Unlike so many of the wearily joking Austrian Jews of 1938, Scheyer survived to live free in France, but only after the swastikas were crushed, dynamited and burnt, along with many of the great cities of Europe, by the mighty forces of many nations. He wrote his memoir Ein Überlebender (“A Survivor”) while being concealed from the Nazis in the Convent of Labarde, Dordogne, and he revised the work — once — after his liberation.

The book recounts many close calls, narrow escapes, and dreadful discoveries. But the essence and despair of it is in a sentence you have already read, and we shall repeat:

It would have been possible to save everyone.

Had someone stood up to Hitler, over the Anschluß (unlikely), or over the Rhineland or Czechoslovakia, “everyone” who might have been saved might have been a very high number indeed, not a “mere” six millions. Certainly, had the West truly understood that the Austrian Jews were fated for the disposal that would be formalized four years later at Wannsee, they’d have done something, but the primitive barbarity of the Holocaust was sui generis in modern times.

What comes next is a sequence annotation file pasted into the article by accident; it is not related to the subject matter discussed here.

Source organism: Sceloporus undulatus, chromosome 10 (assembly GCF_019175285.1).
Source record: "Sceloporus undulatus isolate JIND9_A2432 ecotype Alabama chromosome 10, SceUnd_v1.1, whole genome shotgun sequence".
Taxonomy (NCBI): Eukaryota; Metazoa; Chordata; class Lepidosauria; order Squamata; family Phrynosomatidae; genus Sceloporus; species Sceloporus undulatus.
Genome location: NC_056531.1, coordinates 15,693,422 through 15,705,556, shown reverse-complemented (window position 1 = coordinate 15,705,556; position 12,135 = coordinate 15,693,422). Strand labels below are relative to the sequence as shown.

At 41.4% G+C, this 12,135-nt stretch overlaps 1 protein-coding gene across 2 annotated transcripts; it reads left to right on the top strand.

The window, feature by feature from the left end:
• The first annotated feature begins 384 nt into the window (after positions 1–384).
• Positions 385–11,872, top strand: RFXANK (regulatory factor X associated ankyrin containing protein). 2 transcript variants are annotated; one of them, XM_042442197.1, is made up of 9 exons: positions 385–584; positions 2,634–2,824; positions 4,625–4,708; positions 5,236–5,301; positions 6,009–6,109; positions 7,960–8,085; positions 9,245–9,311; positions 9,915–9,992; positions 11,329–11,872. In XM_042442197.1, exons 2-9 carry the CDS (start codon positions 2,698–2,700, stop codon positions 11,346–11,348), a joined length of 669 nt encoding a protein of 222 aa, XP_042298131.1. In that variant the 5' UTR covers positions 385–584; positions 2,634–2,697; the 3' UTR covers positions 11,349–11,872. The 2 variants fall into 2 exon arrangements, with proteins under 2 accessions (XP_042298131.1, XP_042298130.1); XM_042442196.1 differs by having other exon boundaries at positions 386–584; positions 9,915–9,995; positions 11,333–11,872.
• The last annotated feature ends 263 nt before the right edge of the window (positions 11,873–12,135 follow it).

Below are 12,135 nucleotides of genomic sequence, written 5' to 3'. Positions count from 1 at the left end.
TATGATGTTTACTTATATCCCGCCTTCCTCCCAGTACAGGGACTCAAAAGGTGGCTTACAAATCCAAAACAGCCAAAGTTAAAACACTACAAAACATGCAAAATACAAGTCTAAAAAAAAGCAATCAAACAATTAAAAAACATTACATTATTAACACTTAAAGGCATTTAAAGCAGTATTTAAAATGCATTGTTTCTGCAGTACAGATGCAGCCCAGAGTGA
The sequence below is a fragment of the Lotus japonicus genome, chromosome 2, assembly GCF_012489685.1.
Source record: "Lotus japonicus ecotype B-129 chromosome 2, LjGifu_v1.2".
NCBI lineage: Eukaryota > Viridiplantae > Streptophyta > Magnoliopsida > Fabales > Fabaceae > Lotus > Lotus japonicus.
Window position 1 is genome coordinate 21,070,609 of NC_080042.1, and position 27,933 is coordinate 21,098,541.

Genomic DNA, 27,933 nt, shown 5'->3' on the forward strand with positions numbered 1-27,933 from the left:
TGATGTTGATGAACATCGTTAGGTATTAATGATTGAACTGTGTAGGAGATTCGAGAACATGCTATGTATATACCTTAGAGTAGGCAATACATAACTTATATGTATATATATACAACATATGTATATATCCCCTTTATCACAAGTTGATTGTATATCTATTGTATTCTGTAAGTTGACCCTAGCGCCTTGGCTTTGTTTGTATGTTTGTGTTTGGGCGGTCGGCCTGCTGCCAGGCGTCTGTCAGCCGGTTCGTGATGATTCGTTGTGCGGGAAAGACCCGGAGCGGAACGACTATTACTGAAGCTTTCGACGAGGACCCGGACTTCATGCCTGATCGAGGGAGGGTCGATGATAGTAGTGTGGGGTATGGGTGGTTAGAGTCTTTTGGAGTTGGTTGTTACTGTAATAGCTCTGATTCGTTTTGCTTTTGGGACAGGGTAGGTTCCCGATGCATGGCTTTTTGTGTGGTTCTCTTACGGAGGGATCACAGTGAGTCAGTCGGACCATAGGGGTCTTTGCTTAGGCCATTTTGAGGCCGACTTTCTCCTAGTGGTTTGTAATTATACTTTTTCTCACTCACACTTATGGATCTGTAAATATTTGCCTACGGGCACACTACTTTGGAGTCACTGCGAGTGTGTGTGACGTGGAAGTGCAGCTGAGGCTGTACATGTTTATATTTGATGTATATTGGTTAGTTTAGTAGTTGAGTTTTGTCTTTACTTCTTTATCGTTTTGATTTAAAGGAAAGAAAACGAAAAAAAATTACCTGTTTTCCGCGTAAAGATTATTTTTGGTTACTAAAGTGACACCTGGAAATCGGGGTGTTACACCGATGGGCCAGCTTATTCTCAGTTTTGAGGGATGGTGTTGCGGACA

As you see in the interactions today of great powers with small tyrants, there is always a reason not to act. And if you see the outcome of attempted interventions, there’s always a question as to whether it would have been better, as a net-net humanitarian matter, to let the situation be.

Scheyer’s book’s single manuscript came into the hands of his (ultimately British) stepson, Konrad Singer, who thought it too bitter to publish, and destroyed it. Only years later did Konrad’s son, Moriz Scheyer’s grandson, P.N. Singer, in a project to record family history, find a second copy, nearly forgotten in the attic of a relative. Singer translated and published Ein Überlebender in English, under the title Asylum. It is a remarkable story of survival — Scheyer, his wife Grete, and their longtime family nanny Sláva all survived together, thanks to the Sisters of the Convent among others — but it’s also a look at a remarkable time in history from a unique viewpoint, told by one of history’s unwilling participants.